Are Apple’s iOS 7 privacy settings purposefully misleading, or just a mess?

china iphone location tracking threat ios 7 privacy settings frequent locations 2

After spending a good two weeks with iOS 7, I can say without hesitation that Apple’s new mobile operating system is a vast improvement over previous iterations. The Camera app is great. Control Center is great. The new Mail functions are great. On and on – great, great, great. But when it comes to protecting your privacy, the entire setup is the same bloody mess it was in all previous versions of iOS. This needs to change.

The heart of this problem lies in the structure of iOS 7’s Settings navigation, as well as the unhelpful – some might say misleading – terminology used to describe certain key settings.

As it turns out, the hidden System Services menu is quite an important one for protecting your privacy.

Take the new Frequent Locations feature, for example. As explained in the iOS 7 Settings, Frequent Locations allows your iPhone “to learn places you frequently visit in order to provide useful location-related information.”

In real-world terms, this just means that, with Frequent Locations turned on (which it is, by default), your iPhone is tracking everywhere you go and storing that information in an easily readable format. Unless you suffer from a degenerative memory disorder, this feature isn’t as much to help you as it is to serve up various types of advertisements and other services that you may or may not want. And, as some iOS 7 beta users pointed out earlier this year, the results of having this “feature” turned on can be, at the very least, a bit creepy.

So, how do you turn it off? For that, you’re going to have to dig deep into the settings menu. To be specific, Settings > Privacy > Location Services > scroll all the way down to the bottom > System Services (an utterly unhelpful description that I would never have clicked without learning that I needed to) > scroll to the bottom again > Frequent Locations > switch the option to off.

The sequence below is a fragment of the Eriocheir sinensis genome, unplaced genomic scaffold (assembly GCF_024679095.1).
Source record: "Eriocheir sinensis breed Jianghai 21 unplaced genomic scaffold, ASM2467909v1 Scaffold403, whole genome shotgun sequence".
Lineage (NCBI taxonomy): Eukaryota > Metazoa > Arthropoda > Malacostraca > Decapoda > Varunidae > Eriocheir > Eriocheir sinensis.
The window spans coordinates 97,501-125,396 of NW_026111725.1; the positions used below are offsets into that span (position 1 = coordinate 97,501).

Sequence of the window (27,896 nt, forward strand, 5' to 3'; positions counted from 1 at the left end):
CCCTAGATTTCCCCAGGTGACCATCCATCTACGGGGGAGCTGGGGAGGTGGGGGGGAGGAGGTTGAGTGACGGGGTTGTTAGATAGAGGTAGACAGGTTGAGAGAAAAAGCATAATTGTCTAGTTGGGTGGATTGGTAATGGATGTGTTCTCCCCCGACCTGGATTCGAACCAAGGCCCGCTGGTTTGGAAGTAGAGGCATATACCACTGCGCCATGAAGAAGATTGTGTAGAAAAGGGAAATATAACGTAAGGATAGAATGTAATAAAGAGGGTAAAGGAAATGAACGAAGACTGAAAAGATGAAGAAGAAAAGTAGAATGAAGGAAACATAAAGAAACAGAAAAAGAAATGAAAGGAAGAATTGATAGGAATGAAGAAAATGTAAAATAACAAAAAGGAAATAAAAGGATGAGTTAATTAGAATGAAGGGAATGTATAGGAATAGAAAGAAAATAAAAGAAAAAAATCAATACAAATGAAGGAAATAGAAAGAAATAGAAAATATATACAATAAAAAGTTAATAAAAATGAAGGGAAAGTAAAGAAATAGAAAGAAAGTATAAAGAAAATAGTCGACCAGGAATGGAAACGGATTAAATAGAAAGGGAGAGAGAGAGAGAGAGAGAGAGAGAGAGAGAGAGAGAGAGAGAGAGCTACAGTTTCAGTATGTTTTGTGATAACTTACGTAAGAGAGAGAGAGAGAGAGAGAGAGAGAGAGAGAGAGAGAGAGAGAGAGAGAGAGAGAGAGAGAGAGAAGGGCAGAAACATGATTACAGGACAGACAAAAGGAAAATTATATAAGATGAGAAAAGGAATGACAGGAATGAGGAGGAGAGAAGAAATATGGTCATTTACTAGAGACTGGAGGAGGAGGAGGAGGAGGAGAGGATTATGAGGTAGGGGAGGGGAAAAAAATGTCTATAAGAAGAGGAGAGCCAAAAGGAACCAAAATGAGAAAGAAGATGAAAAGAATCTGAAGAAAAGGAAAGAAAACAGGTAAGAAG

ios 7 privacy settings frequent locations system servicesGot all that? No? Me neither ­– I had to look at my phone while typing that out just to make sure I didn’t miss a step. 

As it turns out, the hidden System Services menu is quite an important one for protecting your privacy. Mixed in with a few other options, like Cell Network Search and Compass Calibration, you’ll find three other innocuous-sounding options that any privacy-conscious user most certainly wants to set.

The first is Diagnostics & Usage, which sends a slew of information about your iPhone or iPad to Apple. Optimists will tell you that this is just for reporting errors and bugs that pop up. But really, we don’t exactly know what data Apple gets by having this turned on. And besides, enabling it is a great way to help drain your battery – so I’d turn that one off, too.

The second option is Location-Based iAds – and I’m guessing I don’t have to explain what that one means. Apple says this option is meant to provide you with the “best advertising experience,” which is corporate code for “our system is watching you, and trying to get you to buy stuff based on what we know about where you go and what you do.” If you don’t find the notion of your expensive device being used to sell you stuff offensive, by all means, leave this option set to on. Otherwise, disable it. 

Finally, at the very bottom of the System Services screen, sits the Status Bar Icon option. The Status Bar Icon uses color codes to tell you how and when particular apps are using your location data. It’s a helpful feature, and good for helping you keep track of your privacy – too bad it’s set to off by default.

Most users wouldn’t have a clue as to which options to turn on and off without actively looking for professional advice.

One could argue that having all of these features under one setting page is actually quite helpful. My problem with that assessment is two-fold. One, most users would never know to go into the System Services menu without being told to do so – meaning this page is all but hidden. And two, most users wouldn’t have a clue as to which options to turn on and off without actively looking for professional advice.

Furthermore, this is just one page. To really protect privacy, iOS 7 users need to sift through a variety of other menus to get everything properly locked down. Don’t Safari to track where you go on the Web? Click Settings > Safar > set Do Not Track to on (green). While you’re there, set the Block Cookies option to Always. Want to prevent advertising tracking even further? Go to Settings > Privacy > scroll to bottom > Advertising > set Limit Ad Tracking to on. And if you really want to protect your privacy, you’re going to have to sort out the settings of virtually every app you download, which are often spread out over a number of menus, from Location Services to Microphone.